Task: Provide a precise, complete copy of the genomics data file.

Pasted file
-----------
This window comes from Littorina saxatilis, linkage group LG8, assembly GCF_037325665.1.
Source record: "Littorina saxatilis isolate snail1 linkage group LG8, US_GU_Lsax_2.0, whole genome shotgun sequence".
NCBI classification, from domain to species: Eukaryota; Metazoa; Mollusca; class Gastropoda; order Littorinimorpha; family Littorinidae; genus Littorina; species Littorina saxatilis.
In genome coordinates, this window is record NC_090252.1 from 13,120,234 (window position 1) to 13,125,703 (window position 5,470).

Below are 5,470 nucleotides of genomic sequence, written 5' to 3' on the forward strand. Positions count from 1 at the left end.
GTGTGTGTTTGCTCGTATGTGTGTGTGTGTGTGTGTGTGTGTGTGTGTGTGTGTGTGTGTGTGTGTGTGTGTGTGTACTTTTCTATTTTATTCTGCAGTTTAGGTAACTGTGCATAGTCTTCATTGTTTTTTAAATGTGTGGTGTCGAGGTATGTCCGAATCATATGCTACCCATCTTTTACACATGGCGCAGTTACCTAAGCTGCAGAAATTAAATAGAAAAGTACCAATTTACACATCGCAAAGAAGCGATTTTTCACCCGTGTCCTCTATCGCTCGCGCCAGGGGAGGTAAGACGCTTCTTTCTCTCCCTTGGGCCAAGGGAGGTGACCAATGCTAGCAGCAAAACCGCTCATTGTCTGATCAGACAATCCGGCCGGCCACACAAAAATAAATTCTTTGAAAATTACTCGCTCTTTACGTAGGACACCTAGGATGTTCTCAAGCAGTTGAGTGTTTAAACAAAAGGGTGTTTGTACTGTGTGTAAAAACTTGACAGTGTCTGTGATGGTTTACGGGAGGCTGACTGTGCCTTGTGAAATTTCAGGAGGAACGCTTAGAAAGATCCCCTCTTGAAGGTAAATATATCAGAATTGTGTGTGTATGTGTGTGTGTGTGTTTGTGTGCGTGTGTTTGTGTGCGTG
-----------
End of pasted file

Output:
This window comes from Littorina saxatilis, linkage group LG8, assembly GCF_037325665.1.
Source record: "Littorina saxatilis isolate snail1 linkage group LG8, US_GU_Lsax_2.0, whole genome shotgun sequence".
NCBI classification, from domain to species: Eukaryota; Metazoa; Mollusca; class Gastropoda; order Littorinimorpha; family Littorinidae; genus Littorina; species Littorina saxatilis.
In genome coordinates, this window is record NC_090252.1 from 13,120,234 (window position 1) to 13,125,703 (window position 5,470).

Below are 5,470 nucleotides of genomic sequence, written 5' to 3' on the forward strand. Positions count from 1 at the left end.
GTGTGTGTTTGCTCGTATGTGTGTGTGTGTGTGTGTGTGTGTGTGTGTGTGTGTGTGTGTGTGTGTGTGTGTGTGTACTTTTCTATTTTATTCTGCAGTTTAGGTAACTGTGCATAGTCTTCATTGTTTTTTAAATGTGTGGTGTCGAGGTATGTCCGAATCATATGCTACCCATCTTTTACACATGGCGCAGTTACCTAAGCTGCAGAAATTAAATAGAAAAGTACCAATTTACACATCGCAAAGAAGCGATTTTTCACCCGTGTCCTCTATCGCTCGCGCCAGGGGAGGTAAGACGCTTCTTTCTCTCCCTTGGGCCAAGGGAGGTGACCAATGCTAGCAGCAAAACCGCTCATTGTCTGATCAGACAATCCGGCCGGCCACACAAAAATAAATTCTTTGAAAATTACTCGCTCTTTACGTAGGACACCTAGGATGTTCTCAAGCAGTTGAGTGTTTAAACAAAAGGGTGTTTGTACTGTGTGTAAAAACTTGACAGTGTCTGTGATGGTTTACGGGAGGCTGACTGTGCCTTGTGAAATTTCAGGAGGAACGCTTAGAAAGATCCCCTCTTGAAGGTAAATATATCAGAATTGTGTGTGTATGTGTGTGTGTGTGTTTGTGTGCGTGTGTTTGTGTGCGTG